No, a ‘dog year’ isn’t equivalent to 7 human years

Nature


Dogs age at different rates compared to humans, but the simple rule of seven dog years to one human year is far from accurate.

If humans actually aged seven times slower than dogs, then many of us would be able to reproduce at age seven and live to be 150 years old. Obviously, that’s not the case.

 

The reason that dogs can reach full sexual maturity after only one year of being born is because our canine friends age faster during the first two years of their lives than humans do.

Even this general statement is slightly off since smaller breeds tend to mature faster than larger breeds.

Compared to humans, dogs age more quickly at the beginning of their lives and slower toward the end. Therefore, calculating your dog’s age relative to yours isa bit tricky, but luckily it’s possible.

Since smaller breeds tend to live longer than larger breeds, it’s important to calculate your dog’s age according to the right category: small (9.5 kg or less), medium (9.6 kg – 22 kg), large (23 kg – 40kg), or giant (over 41 kg).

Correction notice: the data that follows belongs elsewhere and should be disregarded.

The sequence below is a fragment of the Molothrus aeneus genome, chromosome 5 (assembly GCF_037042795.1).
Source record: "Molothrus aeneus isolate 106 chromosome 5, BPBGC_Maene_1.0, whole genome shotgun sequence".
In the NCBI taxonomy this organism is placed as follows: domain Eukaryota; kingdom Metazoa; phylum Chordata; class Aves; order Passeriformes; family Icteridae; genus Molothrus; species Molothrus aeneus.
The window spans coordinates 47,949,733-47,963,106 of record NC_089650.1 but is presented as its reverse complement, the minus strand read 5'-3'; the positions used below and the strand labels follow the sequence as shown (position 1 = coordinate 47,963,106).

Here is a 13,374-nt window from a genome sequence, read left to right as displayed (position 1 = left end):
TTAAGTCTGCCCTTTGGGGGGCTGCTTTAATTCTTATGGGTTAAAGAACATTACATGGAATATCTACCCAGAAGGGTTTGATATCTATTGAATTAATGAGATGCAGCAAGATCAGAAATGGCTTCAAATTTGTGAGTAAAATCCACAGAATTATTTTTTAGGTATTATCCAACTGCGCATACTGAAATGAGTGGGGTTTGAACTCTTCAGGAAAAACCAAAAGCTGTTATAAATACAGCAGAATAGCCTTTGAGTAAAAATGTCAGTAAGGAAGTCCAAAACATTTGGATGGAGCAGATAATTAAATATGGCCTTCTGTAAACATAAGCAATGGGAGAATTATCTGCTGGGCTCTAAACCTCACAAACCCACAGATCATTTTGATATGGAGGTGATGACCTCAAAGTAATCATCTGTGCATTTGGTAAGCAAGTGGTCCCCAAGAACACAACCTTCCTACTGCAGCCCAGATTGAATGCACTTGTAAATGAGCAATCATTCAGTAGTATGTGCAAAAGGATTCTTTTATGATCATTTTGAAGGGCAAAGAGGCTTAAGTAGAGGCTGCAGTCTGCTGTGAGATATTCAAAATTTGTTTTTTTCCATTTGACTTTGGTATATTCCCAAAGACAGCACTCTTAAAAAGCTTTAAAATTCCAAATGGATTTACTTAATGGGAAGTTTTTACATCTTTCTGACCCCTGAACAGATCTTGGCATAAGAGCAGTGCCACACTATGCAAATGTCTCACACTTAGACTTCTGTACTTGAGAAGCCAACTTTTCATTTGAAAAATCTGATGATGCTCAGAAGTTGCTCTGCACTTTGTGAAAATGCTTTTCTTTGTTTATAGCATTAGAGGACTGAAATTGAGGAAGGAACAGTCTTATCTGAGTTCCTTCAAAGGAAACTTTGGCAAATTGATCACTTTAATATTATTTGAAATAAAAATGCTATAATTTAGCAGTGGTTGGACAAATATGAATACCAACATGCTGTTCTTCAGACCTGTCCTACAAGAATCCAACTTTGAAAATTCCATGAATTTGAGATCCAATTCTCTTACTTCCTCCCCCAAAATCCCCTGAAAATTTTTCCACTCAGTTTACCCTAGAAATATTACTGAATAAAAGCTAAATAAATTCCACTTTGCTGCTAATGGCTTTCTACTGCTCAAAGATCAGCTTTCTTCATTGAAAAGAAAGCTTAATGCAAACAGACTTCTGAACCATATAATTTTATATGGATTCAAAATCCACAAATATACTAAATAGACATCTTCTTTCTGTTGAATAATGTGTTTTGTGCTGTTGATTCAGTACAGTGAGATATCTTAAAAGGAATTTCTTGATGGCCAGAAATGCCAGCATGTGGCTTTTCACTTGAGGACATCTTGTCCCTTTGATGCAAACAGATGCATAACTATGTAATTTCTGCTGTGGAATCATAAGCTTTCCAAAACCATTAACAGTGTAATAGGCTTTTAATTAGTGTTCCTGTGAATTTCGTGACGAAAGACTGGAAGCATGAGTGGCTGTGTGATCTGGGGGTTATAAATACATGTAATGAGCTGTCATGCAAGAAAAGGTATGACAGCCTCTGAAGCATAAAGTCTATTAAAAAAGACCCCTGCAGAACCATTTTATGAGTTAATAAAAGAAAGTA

Although the origins of the seven-year myth is unknown, people have been trying to find a good way to calculate dog years in human years since the 1200s.

One of the earliest examples of this is an inscription at Westminster Abbey that dates back to the year 1268 and calculates that one human year is equivalent to nine dog years, which was part of some strange way to calculate the end of the world in the 1200s.

The seven-year rule is thought to much more recent. A veterinarian at Kansas State University told The Wall Street Journal: “My guess is it was a marketing ploy. It was a way to encourage owners to bring in their pets at least once a year.”

A version of this story was first published October 2014.

This article was originally published by Business Insider.

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